A new series of studies by experts from the Gerontological Society of America (GSA) highlights the pivotal role banks and financial professionals can play in the fight against elder financial abuse. The GSA's special bulletin, the Public Policy & Aging Report, shows the importance of instituting safeguards to protect American seniors from fraud and financial exploitation, a phenomenon that has reached emergency levels in the United States and poses no less than an "economic threat." In estate, trust and probate litigation, we've seen how elder financial abuse constitutes a significant danger precisely because it can destroy a family's wealth - generations of sweat, tears, and hard work - practically overnight.
The latest edition of the Public Policy & Aging Report confirms that the scale of elder financial abuse in America and the heightened vulnerability of our elderly neighbors and loved ones rightfully serve as cause for alarm. According the study, older adult US households contain $18.1 trillion in wealth, over a full third of all homes. With a decline in cognitive abilities and the onset of conditions like dementia and Alzheimer's, seniors are at higher risk of exploitation or falling victim to fraud. It's a sad fact that the majority of the time elder financial abuse is perpetrated by a family member - a wrongdoer who takes advantage of their position to empty out bank accounts, hijack estate assets and even unlawfully change wills in their favor. The damage from elder financial abuse is staggering - every year anywhere from $3 billion to $36 billion is lost due to this crime. Top this off with civil lawsuits and probate and trust litigation, and the costs are truly staggering.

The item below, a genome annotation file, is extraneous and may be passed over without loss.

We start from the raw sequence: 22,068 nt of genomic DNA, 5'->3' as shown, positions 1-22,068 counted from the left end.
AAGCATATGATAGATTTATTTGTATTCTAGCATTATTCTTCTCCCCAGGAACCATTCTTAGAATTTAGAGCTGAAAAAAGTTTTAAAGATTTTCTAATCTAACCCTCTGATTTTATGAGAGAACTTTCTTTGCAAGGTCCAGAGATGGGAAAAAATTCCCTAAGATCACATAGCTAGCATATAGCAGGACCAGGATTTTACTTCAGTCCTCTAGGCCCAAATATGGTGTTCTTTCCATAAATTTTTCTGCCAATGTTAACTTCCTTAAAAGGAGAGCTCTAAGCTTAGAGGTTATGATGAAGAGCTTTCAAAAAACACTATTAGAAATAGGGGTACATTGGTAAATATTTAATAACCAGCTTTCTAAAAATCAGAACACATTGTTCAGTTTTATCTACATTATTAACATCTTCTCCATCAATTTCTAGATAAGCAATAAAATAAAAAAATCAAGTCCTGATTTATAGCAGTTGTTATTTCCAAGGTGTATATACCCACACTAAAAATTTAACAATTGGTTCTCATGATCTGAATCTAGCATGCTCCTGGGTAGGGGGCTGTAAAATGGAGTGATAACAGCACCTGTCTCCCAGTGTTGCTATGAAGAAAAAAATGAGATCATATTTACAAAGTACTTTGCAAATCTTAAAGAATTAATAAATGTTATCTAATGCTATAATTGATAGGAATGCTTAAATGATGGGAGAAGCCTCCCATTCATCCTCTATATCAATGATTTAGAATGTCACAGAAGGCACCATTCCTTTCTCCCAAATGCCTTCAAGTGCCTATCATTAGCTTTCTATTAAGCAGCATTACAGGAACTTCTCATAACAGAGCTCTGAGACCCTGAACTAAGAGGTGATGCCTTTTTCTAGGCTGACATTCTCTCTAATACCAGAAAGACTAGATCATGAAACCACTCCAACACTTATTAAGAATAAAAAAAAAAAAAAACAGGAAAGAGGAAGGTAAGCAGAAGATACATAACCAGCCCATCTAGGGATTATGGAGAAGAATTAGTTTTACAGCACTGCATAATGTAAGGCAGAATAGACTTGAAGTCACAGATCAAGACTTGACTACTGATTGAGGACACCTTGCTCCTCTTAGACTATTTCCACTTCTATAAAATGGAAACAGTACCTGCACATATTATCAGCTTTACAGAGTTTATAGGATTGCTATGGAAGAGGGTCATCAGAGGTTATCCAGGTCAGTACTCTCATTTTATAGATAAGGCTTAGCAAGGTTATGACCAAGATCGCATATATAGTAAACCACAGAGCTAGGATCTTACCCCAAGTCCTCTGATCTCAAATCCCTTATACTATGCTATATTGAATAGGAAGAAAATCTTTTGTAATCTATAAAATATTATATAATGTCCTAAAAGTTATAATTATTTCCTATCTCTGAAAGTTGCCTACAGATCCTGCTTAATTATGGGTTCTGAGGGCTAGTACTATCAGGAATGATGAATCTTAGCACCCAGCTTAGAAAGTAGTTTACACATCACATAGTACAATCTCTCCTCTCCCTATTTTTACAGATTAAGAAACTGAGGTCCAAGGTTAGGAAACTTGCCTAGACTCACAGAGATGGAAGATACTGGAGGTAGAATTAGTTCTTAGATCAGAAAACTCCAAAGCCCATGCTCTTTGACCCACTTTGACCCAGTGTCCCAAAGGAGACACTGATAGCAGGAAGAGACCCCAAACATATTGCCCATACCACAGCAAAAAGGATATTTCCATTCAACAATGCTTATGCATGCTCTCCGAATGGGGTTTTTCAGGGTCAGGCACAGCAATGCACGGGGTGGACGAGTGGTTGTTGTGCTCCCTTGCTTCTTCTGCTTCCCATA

There are ways for the financial industry to prevent and stop elder abuse when it hits their doorstep, however. Along with his colleagues, Dr. Peter Lichtenberg has developed a financial decision-making scale that can be implemented in order to test capacity among elderly bank clients:
The banking industry can improve its interactions with older adults by creating proactive planning programs, recognizing signs of cognitive impairment, dementia, and financial exploitation and by learning new methods of assessing financial decision-making abilities... There is a need for real-time assessments and interventions if financial exploitation and decisions made by older incapacitated persons are to be curbed.
Lichtenberg's scale has proven effective in distinguishing seniors with capacity for making sound financial decisions from those who can no longer do so. With these and other safeguards in place, bank employees can form a first line of defense against perpetrators of elder financial abuse. In coordination with authorities, medical personnel and attorneys who represent victims of elder abuse, financial professionals should make a valuable contribution in the fight against exploitation of our elderly loved ones. The mission is simple - prevent elder abuse and protect elders' wealth and well-being. Let's get to work.